ENMU looking to build summer ESL course

Argen Duncan

Eastern New Mexico University employees are trying to jump start the ENMU Summer English as a Second Language Institute, with more emphasis on including the community.

ENMU College of Liberal Arts and Sciences Dean Mary Fanelli Ayala said organizers are trying to build the institute’s outreach to the community and service to international students.

The year-round ESL Institute has existed for several years, but the summer institute, an intensive four-week program, has been held only once before, said Department of Languages and Literature Chairman Jerry Spotswood, who helps with the institute. This summer, the program is scheduled to run July 18-Aug. 12.

“I believe the summer program offers students the chance to develop their language skills in an enriching, social environment that welcomes them to the community of Portales and ENMU,” said ESL Institute Interim Director Bonnie Jones.

Jones said she wants to prepare students for the Test of English as a Foreign Language, which they have to pass to study in the United States, and improve their English.

The summer program provides classroom instruction and work in the university’s state-of-the-art language computer lab, she said.

Jones intends to have guests in the classroom for such things as cooking demonstrations and musical performances. She said students would also take field trips around Portales.

Ayala said if the program grew, ENMU would have more than one session per summer.

In the beginning, Spotswood said, the ESL Institute served mainly Chinese students in a dual-credit program with ENMU and a Chinese university, but now it has started including students from Central and South America and Portales-area residents who want to brush up on their English.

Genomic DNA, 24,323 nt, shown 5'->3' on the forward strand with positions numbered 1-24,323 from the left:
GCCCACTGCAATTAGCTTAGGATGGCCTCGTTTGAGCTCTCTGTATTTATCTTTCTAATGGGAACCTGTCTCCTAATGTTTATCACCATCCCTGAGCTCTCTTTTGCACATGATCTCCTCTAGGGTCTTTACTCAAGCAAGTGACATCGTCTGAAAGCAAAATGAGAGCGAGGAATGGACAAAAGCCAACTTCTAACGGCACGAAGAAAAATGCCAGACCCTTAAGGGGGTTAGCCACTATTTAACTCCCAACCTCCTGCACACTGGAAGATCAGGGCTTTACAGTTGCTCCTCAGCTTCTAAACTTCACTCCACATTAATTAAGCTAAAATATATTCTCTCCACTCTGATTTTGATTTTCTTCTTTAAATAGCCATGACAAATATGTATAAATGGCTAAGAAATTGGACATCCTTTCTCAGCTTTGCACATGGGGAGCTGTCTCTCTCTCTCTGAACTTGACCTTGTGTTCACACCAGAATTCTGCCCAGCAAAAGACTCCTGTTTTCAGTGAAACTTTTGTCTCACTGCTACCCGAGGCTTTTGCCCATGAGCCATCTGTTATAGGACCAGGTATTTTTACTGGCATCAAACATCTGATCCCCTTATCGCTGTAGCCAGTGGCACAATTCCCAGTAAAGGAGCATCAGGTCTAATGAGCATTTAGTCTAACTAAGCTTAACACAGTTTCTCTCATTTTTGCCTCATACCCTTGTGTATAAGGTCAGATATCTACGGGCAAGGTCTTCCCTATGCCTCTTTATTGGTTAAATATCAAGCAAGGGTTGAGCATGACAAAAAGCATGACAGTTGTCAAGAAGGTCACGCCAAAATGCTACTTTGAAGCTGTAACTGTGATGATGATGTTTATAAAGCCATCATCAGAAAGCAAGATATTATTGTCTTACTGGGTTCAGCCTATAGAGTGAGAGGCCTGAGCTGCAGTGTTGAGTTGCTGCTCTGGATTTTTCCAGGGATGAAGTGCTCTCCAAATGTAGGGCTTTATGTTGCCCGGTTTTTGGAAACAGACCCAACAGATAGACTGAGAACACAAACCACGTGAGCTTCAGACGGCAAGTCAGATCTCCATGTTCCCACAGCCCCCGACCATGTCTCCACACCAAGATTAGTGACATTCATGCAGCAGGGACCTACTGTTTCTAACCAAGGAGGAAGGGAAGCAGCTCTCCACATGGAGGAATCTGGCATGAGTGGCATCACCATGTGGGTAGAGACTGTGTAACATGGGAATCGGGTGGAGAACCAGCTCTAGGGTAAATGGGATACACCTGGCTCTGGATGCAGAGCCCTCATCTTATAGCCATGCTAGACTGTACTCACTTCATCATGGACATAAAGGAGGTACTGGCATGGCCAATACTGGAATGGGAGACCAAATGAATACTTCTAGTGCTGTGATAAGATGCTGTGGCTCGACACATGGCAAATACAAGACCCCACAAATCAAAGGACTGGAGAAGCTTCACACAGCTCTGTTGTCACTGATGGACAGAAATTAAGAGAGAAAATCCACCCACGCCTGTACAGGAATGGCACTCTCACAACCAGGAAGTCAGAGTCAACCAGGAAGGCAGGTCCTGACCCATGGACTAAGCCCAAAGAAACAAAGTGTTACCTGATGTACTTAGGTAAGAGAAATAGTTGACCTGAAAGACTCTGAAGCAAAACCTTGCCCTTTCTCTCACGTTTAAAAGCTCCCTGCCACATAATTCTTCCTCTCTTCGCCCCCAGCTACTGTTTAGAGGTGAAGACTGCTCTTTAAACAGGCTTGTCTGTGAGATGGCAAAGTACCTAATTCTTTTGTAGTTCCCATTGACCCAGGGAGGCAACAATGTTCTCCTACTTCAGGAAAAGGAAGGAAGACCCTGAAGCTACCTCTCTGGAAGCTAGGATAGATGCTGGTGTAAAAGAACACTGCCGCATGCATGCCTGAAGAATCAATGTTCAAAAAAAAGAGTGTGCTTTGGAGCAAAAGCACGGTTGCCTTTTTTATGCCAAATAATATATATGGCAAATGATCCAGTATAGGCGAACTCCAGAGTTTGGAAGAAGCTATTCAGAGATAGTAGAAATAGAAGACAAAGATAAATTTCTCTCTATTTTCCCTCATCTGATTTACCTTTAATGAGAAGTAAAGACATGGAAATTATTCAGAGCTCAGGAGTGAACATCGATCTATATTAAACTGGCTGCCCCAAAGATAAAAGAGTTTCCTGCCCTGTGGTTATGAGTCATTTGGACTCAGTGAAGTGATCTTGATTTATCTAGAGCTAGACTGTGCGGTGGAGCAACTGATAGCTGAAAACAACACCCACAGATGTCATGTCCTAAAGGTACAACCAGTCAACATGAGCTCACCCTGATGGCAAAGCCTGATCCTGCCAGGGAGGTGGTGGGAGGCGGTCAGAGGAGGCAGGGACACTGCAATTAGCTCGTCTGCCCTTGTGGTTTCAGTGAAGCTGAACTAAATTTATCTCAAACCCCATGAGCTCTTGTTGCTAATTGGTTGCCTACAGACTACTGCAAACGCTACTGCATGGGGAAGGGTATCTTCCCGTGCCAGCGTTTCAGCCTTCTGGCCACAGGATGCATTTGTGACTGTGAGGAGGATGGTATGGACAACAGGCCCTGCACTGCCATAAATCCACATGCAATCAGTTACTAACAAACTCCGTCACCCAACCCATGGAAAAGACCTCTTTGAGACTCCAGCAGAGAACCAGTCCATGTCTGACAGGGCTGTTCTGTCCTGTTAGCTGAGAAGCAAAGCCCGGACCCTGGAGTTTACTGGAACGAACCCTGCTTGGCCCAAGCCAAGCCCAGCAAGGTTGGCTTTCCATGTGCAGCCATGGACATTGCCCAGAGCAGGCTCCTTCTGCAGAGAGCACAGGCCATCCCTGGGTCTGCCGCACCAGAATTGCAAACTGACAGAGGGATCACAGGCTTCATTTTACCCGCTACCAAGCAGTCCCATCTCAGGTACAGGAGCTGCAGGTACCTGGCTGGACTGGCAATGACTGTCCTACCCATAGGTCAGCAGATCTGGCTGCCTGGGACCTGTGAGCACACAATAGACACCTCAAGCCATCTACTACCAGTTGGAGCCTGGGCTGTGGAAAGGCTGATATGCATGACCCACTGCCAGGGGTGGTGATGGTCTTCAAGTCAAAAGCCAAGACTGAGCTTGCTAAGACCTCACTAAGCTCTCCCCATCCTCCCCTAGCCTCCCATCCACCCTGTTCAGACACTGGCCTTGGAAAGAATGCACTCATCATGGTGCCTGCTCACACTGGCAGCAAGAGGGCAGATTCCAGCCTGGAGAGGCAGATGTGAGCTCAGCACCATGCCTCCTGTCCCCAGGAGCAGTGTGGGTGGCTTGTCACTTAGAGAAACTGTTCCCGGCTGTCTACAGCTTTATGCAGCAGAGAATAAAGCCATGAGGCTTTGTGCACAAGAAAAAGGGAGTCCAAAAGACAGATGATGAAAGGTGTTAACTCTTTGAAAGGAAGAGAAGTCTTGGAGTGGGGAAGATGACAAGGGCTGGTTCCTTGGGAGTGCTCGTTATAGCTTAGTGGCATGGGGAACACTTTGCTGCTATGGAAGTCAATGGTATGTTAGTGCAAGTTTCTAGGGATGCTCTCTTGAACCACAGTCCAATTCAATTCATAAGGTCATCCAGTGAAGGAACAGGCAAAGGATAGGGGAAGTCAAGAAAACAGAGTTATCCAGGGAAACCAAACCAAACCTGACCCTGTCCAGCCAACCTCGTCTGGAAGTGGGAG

Spotswood said organizers are trying to expand the program for teaching reasons.

“Having a diversity of cultures tends to force people out of their comfort zone and, hopefully, into English, which is the one common language they’ll all have access to coming in,” he said.

Also, Spotswood said, the summer institute needs enough students to be economically viable.

“But as much as anything, we want it to be good for students and good for the campus,” he said.

Spotswood expects it to take a couple of years to build the program to the desired size.

Ayala said ESL Institute students take two to 18 hours of ESL instruction during the regular semesters.

“And generally, we do a pretty thorough placement process to decide just how much language immersion they need,” she said.

As students learn enough English to function in a regular ENMU class, Spotswood said, they begin to leave the program.

As well as being able to participate in ESL classes, Ayala said, the community can use the language computer lab during open hours every semester.